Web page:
International plastic agreement could fall short

plastic waste

An international agreement should help reduce plastic waste in the future. © walid Moujanni/ iStock

The United Nations is currently developing an international, legally binding instrument against plastic pollution. But scientists are concerned that this is ignoring the more than 10,000 different chemicals found in plastics. This would mean that the recycling measures that have been decided would be inefficient and the plastic contract would have little effect. The researchers therefore call for this aspect to be given sufficient attention.

Plastics are cheap and versatile, making them ubiquitous in our modern lives. But just as ubiquitous is the plastic waste that remains, polluting landscapes and seas and decomposing into dangerous microplastics. In March 2022, the United Nations Environment Assembly therefore decided to conclude a global plastics agreement by 2024 that is intended to minimize littering throughout the life cycle of plastics.

Diverse ingredients make recycling inefficient

But some scientists fear that the global community will not take full advantage of this unique opportunity. For example, Zhanyun Wang from the Federal Materials Testing and Research Institute in Switzerland and Antonia Praetorius from the University of Amsterdam are concerned that the highly diverse chemical composition of plastics may not receive enough attention in the negotiations. Because there can currently be more than 10,000 different chemicals in plastics, which has a negative effect on their recycling, as Wang and Praetorius explain.

“The enormous variety of chemicals in different plastic products makes the different waste streams incompatible. This incompatibility can significantly affect the quality of recycled products, leading to 'downcycling' and toxic waste that requires additional safety measures,” Wang said. This toxic waste poses a threat to the environment and health. The annoying thing about it: According to the two scientists, this enormous chemical variety is not even necessary and is only due to a lack of coordination between the manufacturers. Accordingly, plastics from different manufacturers often have different chemical compositions, although they serve the same purpose.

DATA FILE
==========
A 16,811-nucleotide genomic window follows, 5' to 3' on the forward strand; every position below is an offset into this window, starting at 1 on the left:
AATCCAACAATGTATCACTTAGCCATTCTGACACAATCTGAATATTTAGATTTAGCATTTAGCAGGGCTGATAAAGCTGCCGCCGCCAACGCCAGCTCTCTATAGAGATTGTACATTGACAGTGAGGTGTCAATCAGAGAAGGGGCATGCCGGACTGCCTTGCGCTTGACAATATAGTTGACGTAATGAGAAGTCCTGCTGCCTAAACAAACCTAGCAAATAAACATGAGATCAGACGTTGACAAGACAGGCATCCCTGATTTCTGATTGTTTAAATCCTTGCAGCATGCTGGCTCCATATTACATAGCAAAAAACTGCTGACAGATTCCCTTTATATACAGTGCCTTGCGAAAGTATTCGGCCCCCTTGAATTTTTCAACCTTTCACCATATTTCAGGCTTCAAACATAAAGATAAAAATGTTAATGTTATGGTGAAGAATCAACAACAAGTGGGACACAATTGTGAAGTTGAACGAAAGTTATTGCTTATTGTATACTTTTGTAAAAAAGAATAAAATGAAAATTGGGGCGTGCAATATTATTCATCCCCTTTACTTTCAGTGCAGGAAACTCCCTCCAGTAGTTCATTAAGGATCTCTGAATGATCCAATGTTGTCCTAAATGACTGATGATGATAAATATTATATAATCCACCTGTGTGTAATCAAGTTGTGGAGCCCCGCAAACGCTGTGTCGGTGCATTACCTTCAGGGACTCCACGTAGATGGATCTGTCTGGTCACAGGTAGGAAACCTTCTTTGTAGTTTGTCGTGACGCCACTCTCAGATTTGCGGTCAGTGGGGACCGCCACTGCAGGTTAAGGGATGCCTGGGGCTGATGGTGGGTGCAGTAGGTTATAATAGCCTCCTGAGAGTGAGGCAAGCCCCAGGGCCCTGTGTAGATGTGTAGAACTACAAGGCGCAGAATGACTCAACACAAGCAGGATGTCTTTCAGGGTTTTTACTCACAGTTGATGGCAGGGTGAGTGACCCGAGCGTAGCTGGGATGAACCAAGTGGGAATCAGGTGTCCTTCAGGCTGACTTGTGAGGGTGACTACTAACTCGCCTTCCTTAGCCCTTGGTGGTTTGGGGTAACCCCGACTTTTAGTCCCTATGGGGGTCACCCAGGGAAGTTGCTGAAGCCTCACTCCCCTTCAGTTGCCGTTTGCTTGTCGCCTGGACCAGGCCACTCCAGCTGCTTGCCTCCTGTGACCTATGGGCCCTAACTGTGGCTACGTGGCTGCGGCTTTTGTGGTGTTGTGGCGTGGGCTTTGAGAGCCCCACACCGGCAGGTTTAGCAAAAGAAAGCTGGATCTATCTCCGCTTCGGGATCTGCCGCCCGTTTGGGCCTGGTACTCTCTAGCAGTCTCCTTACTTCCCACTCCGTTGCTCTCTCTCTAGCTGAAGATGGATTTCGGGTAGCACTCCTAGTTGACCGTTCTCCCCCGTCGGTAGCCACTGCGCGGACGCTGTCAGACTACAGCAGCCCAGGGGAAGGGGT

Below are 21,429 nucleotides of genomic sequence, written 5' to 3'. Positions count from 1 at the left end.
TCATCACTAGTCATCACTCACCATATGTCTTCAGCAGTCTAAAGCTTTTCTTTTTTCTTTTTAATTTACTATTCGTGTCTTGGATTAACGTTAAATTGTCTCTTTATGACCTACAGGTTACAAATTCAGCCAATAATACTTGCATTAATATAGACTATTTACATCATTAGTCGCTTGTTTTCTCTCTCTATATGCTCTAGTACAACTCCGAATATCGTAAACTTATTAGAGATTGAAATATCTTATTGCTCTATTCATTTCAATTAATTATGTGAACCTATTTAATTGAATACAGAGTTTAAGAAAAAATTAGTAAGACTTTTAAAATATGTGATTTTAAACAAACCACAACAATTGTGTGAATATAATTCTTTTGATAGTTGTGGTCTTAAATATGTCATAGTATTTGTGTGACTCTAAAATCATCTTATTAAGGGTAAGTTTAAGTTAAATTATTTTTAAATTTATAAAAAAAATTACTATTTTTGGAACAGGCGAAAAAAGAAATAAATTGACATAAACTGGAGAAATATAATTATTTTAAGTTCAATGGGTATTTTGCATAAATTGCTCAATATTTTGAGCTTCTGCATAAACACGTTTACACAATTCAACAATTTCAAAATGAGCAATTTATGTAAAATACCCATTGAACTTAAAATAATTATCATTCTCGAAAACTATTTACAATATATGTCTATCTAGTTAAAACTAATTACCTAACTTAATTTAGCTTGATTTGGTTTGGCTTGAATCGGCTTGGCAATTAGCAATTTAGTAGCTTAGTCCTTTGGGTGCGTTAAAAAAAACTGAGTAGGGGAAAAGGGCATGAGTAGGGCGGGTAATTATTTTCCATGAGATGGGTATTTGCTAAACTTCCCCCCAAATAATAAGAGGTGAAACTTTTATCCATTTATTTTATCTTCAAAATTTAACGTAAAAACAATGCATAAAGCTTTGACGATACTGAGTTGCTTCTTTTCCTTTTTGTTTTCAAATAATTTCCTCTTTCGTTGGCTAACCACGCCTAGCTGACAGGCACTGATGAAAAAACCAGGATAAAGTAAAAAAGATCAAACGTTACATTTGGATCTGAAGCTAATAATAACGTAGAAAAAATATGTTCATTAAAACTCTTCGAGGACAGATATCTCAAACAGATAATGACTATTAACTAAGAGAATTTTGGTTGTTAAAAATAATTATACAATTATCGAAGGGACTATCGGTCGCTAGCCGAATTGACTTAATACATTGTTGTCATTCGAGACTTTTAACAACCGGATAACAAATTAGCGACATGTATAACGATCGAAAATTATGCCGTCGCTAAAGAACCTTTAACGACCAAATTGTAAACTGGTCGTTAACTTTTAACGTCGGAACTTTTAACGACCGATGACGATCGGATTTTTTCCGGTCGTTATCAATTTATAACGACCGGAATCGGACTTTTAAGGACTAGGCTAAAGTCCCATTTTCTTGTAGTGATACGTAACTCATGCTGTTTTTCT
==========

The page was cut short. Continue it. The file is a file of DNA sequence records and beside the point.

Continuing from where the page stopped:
Global standards demanded

That has to change, say the researchers. The upcoming negotiations on the plastic contract are a unique opportunity to enforce such changes internationally. According to the scientists, an agreement that does not take into account the problem of ingredients would hardly be effective. Wang and Praetorius therefore recommend that the negotiators limit the diversity of ingredients globally. This is intended to make the chemicals that are in the products of different manufacturers transparent, standardized and kept as simple as possible.

The United Nations should also create incentives for plastics manufacturers to actually respond to the new handling. One possibility would be that "unnecessarily" various recipes lead to tax disadvantages. Wang and Praetorius see their demands as the necessary cornerstones for an effective circular economy worldwide, in which efficient recycling can take place. They hope that they will be included in the forthcoming negotiations.

Source: Federal Materials Testing and Research Institute; Specialist article: Environmental Science & Technology Letters, doi: 10.1021/acs.estlett.2c00763

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